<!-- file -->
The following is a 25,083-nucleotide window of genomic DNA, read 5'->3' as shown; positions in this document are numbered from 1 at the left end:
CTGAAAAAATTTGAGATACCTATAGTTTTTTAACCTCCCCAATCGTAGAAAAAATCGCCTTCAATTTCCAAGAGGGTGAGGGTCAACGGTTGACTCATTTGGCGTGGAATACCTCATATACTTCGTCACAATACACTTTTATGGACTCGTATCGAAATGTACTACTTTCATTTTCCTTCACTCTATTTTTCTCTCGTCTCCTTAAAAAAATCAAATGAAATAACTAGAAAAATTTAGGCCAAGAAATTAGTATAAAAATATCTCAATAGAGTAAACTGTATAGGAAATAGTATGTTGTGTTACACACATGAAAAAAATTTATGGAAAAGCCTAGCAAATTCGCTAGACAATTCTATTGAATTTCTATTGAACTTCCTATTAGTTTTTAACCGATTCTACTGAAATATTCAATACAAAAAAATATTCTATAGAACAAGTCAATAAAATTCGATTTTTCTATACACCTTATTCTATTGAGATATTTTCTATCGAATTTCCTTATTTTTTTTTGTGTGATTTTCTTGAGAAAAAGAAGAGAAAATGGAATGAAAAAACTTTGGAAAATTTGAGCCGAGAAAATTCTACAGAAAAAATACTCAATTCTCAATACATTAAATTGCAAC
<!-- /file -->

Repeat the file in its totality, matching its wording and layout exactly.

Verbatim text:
The following is a 25,083-nucleotide window of genomic DNA, read 5'->3' as shown; positions in this document are numbered from 1 at the left end:
CTGAAAAAATTTGAGATACCTATAGTTTTTTAACCTCCCCAATCGTAGAAAAAATCGCCTTCAATTTCCAAGAGGGTGAGGGTCAACGGTTGACTCATTTGGCGTGGAATACCTCATATACTTCGTCACAATACACTTTTATGGACTCGTATCGAAATGTACTACTTTCATTTTCCTTCACTCTATTTTTCTCTCGTCTCCTTAAAAAAATCAAATGAAATAACTAGAAAAATTTAGGCCAAGAAATTAGTATAAAAATATCTCAATAGAGTAAACTGTATAGGAAATAGTATGTTGTGTTACACACATGAAAAAAATTTATGGAAAAGCCTAGCAAATTCGCTAGACAATTCTATTGAATTTCTATTGAACTTCCTATTAGTTTTTAACCGATTCTACTGAAATATTCAATACAAAAAAATATTCTATAGAACAAGTCAATAAAATTCGATTTTTCTATACACCTTATTCTATTGAGATATTTTCTATCGAATTTCCTTATTTTTTTTTGTGTGATTTTCTTGAGAAAAAGAAGAGAAAATGGAATGAAAAAACTTTGGAAAATTTGAGCCGAGAAAATTCTACAGAAAAAATACTCAATTCTCAATACATTAAATTGCAAC